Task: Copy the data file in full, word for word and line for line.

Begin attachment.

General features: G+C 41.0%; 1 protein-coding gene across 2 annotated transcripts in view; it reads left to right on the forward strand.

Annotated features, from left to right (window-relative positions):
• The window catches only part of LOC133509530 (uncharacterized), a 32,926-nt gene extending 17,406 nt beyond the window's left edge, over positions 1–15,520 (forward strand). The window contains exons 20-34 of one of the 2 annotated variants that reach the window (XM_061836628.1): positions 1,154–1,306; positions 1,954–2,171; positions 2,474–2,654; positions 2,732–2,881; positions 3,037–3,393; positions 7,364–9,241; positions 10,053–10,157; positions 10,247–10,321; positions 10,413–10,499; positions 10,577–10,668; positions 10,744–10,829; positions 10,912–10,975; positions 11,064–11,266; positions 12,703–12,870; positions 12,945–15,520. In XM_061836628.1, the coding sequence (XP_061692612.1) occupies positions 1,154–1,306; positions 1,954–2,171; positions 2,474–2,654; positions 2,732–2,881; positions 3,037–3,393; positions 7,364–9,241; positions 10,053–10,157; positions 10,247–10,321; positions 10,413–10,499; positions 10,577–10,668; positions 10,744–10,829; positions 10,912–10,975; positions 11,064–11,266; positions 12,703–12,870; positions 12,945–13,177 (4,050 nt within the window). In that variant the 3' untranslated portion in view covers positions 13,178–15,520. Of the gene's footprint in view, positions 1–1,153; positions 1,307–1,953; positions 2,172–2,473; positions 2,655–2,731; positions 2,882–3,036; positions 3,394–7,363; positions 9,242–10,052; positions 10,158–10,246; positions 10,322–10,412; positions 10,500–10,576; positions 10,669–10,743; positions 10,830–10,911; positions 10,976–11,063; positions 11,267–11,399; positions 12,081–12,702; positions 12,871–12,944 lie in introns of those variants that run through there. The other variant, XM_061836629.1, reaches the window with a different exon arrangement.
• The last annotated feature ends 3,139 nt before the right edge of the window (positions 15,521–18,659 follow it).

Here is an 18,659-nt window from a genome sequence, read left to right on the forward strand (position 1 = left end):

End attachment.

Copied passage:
General features: G+C 41.0%; 1 protein-coding gene across 2 annotated transcripts in view; it reads left to right on the forward strand.

Annotated features, from left to right (window-relative positions):
• The window catches only part of LOC133509530 (uncharacterized), a 32,926-nt gene extending 17,406 nt beyond the window's left edge, over positions 1–15,520 (forward strand). The window contains exons 20-34 of one of the 2 annotated variants that reach the window (XM_061836628.1): positions 1,154–1,306; positions 1,954–2,171; positions 2,474–2,654; positions 2,732–2,881; positions 3,037–3,393; positions 7,364–9,241; positions 10,053–10,157; positions 10,247–10,321; positions 10,413–10,499; positions 10,577–10,668; positions 10,744–10,829; positions 10,912–10,975; positions 11,064–11,266; positions 12,703–12,870; positions 12,945–15,520. In XM_061836628.1, the coding sequence (XP_061692612.1) occupies positions 1,154–1,306; positions 1,954–2,171; positions 2,474–2,654; positions 2,732–2,881; positions 3,037–3,393; positions 7,364–9,241; positions 10,053–10,157; positions 10,247–10,321; positions 10,413–10,499; positions 10,577–10,668; positions 10,744–10,829; positions 10,912–10,975; positions 11,064–11,266; positions 12,703–12,870; positions 12,945–13,177 (4,050 nt within the window). In that variant the 3' untranslated portion in view covers positions 13,178–15,520. Of the gene's footprint in view, positions 1–1,153; positions 1,307–1,953; positions 2,172–2,473; positions 2,655–2,731; positions 2,882–3,036; positions 3,394–7,363; positions 9,242–10,052; positions 10,158–10,246; positions 10,322–10,412; positions 10,500–10,576; positions 10,669–10,743; positions 10,830–10,911; positions 10,976–11,063; positions 11,267–11,399; positions 12,081–12,702; positions 12,871–12,944 lie in introns of those variants that run through there. The other variant, XM_061836629.1, reaches the window with a different exon arrangement.
• The last annotated feature ends 3,139 nt before the right edge of the window (positions 15,521–18,659 follow it).

Here is an 18,659-nt window from a genome sequence, read left to right on the forward strand (position 1 = left end):